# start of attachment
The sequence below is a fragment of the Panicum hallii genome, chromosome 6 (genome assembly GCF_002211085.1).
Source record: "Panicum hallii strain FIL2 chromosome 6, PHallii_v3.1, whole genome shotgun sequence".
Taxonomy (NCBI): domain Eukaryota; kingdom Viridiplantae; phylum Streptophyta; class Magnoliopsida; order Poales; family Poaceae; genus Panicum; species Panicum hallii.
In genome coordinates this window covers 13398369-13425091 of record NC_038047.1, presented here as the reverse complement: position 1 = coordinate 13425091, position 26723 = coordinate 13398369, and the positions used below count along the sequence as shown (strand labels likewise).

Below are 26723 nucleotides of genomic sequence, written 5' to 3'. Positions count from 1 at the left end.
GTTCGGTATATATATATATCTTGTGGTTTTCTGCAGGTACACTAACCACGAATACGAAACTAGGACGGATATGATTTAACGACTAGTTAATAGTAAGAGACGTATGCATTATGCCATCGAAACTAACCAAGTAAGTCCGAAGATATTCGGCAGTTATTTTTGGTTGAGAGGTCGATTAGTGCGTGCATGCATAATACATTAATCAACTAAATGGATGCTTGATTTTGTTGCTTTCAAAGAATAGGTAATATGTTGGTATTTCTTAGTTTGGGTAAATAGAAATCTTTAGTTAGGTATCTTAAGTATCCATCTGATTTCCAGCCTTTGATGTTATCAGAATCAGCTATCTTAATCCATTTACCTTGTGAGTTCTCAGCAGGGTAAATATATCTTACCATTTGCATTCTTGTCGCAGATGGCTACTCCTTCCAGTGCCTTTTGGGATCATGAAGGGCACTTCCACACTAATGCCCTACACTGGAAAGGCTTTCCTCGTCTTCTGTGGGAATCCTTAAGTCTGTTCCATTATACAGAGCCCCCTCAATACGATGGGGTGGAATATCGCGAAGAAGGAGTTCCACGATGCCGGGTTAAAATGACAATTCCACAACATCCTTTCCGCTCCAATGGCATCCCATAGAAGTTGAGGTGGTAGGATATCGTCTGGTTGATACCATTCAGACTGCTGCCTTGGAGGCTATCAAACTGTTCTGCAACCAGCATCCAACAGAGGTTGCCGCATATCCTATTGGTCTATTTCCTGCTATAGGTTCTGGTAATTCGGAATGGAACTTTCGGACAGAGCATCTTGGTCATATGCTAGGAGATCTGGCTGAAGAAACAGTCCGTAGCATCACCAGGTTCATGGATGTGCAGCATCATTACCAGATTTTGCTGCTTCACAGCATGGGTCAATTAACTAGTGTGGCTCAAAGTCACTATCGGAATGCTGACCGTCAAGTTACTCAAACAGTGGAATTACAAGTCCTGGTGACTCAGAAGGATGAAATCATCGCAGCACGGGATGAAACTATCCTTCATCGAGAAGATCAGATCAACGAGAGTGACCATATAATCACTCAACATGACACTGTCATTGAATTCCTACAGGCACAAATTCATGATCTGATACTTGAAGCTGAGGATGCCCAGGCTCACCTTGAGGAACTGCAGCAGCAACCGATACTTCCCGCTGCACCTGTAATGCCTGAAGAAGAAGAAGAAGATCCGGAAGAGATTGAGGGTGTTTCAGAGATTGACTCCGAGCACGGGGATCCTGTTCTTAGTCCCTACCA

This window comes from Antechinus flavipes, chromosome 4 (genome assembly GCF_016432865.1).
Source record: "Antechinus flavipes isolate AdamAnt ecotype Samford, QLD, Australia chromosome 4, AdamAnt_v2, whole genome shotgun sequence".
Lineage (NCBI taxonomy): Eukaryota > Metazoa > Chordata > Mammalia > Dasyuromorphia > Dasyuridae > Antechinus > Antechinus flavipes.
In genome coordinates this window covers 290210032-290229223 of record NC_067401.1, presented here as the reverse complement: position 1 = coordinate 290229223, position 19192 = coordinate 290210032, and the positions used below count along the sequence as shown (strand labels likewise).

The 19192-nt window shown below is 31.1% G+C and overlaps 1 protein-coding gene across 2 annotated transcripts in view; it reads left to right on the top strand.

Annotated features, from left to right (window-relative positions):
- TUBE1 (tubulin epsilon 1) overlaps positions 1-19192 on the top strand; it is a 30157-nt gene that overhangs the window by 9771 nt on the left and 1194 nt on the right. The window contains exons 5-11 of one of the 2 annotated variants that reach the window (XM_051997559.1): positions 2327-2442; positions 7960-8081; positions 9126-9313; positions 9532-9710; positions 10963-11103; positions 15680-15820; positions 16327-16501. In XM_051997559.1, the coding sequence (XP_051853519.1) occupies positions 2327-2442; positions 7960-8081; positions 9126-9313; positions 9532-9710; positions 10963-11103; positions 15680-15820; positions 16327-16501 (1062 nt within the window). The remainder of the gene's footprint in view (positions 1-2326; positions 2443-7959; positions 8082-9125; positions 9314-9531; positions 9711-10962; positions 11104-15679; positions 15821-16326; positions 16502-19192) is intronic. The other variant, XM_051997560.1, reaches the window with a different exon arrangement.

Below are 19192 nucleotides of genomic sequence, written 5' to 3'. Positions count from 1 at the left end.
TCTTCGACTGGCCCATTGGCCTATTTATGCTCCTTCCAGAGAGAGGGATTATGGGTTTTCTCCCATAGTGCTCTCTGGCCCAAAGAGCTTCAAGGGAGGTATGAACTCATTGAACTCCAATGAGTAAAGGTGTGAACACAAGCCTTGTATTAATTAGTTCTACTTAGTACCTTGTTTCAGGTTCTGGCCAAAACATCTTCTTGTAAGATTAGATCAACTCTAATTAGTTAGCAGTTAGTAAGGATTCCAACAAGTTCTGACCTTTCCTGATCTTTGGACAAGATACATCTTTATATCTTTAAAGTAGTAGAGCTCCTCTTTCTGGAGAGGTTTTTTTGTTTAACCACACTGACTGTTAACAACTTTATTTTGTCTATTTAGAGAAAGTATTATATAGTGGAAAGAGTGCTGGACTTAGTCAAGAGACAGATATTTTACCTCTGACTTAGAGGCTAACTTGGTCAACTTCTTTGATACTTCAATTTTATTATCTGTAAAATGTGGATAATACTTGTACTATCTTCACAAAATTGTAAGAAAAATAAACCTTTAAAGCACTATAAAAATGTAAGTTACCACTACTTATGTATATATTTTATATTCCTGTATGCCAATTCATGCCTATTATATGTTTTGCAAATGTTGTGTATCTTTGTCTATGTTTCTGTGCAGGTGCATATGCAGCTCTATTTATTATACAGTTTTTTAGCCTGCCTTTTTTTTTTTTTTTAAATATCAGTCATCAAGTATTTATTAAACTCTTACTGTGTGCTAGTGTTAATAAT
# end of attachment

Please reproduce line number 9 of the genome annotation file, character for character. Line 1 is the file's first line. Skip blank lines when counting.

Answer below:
Lineage (NCBI taxonomy): Eukaryota > Metazoa > Chordata > Mammalia > Dasyuromorphia > Dasyuridae > Antechinus > Antechinus flavipes.